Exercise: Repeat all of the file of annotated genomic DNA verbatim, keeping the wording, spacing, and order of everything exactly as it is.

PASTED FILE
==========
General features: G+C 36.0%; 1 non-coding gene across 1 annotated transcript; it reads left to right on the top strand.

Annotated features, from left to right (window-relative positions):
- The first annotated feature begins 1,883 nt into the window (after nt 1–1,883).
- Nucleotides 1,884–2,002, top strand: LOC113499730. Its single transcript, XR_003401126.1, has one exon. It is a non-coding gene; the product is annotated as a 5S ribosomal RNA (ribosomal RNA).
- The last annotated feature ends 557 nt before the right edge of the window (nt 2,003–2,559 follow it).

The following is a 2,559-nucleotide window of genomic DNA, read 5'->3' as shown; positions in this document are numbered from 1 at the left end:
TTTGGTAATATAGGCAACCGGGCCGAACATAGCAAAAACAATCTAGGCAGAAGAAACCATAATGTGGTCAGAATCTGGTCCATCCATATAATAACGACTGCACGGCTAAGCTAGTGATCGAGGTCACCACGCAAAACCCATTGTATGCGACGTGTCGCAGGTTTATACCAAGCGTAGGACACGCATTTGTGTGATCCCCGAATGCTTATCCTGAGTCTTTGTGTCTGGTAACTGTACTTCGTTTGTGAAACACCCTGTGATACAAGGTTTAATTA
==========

General features: G+C 36.0%; 1 non-coding gene across 1 annotated transcript; it reads left to right on the top strand.

Annotated features, from left to right (window-relative positions):
- The first annotated feature begins 1,883 nt into the window (after nt 1–1,883).
- Nucleotides 1,884–2,002, top strand: LOC113499730. Its single transcript, XR_003401126.1, has one exon. It is a non-coding gene; the product is annotated as a 5S ribosomal RNA (ribosomal RNA).
- The last annotated feature ends 557 nt before the right edge of the window (nt 2,003–2,559 follow it).

The following is a 2,559-nucleotide window of genomic DNA, read 5'->3' as shown; positions in this document are numbered from 1 at the left end:
TTTGGTAATATAGGCAACCGGGCCGAACATAGCAAAAACAATCTAGGCAGAAGAAACCATAATGTGGTCAGAATCTGGTCCATCCATATAATAACGACTGCACGGCTAAGCTAGTGATCGAGGTCACCACGCAAAACCCATTGTATGCGACGTGTCGCAGGTTTATACCAAGCGTAGGACACGCATTTGTGTGATCCCCGAATGCTTATCCTGAGTCTTTGTGTCTGGTAACTGTACTTCGTTTGTGAAACACCCTGTGATACAAGGTTTAATTA